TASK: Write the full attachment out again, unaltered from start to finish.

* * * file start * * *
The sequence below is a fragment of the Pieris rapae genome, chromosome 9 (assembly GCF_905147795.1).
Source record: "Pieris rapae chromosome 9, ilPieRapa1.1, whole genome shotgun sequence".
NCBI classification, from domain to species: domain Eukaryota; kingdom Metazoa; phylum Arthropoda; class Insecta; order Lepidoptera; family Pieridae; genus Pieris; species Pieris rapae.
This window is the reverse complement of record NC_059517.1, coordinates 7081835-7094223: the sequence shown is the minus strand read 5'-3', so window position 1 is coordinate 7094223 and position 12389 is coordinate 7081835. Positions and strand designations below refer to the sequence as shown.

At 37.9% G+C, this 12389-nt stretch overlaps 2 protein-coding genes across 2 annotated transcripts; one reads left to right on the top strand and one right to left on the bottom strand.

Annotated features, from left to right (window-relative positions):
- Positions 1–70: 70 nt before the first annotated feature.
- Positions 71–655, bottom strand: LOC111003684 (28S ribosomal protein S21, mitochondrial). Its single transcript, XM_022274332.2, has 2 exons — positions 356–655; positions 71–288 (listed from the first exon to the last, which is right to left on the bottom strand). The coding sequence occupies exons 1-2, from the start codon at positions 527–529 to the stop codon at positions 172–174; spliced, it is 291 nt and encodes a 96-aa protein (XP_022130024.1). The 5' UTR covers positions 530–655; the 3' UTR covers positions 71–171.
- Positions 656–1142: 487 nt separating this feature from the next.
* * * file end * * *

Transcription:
The sequence below is a fragment of the Pieris rapae genome, chromosome 9 (assembly GCF_905147795.1).
Source record: "Pieris rapae chromosome 9, ilPieRapa1.1, whole genome shotgun sequence".
NCBI classification, from domain to species: domain Eukaryota; kingdom Metazoa; phylum Arthropoda; class Insecta; order Lepidoptera; family Pieridae; genus Pieris; species Pieris rapae.
This window is the reverse complement of record NC_059517.1, coordinates 7081835-7094223: the sequence shown is the minus strand read 5'-3', so window position 1 is coordinate 7094223 and position 12389 is coordinate 7081835. Positions and strand designations below refer to the sequence as shown.

At 37.9% G+C, this 12389-nt stretch overlaps 2 protein-coding genes across 2 annotated transcripts; one reads left to right on the top strand and one right to left on the bottom strand.

Annotated features, from left to right (window-relative positions):
- Positions 1–70: 70 nt before the first annotated feature.
- Positions 71–655, bottom strand: LOC111003684 (28S ribosomal protein S21, mitochondrial). Its single transcript, XM_022274332.2, has 2 exons — positions 356–655; positions 71–288 (listed from the first exon to the last, which is right to left on the bottom strand). The coding sequence occupies exons 1-2, from the start codon at positions 527–529 to the stop codon at positions 172–174; spliced, it is 291 nt and encodes a 96-aa protein (XP_022130024.1). The 5' UTR covers positions 530–655; the 3' UTR covers positions 71–171.
- Positions 656–1142: 487 nt separating this feature from the next.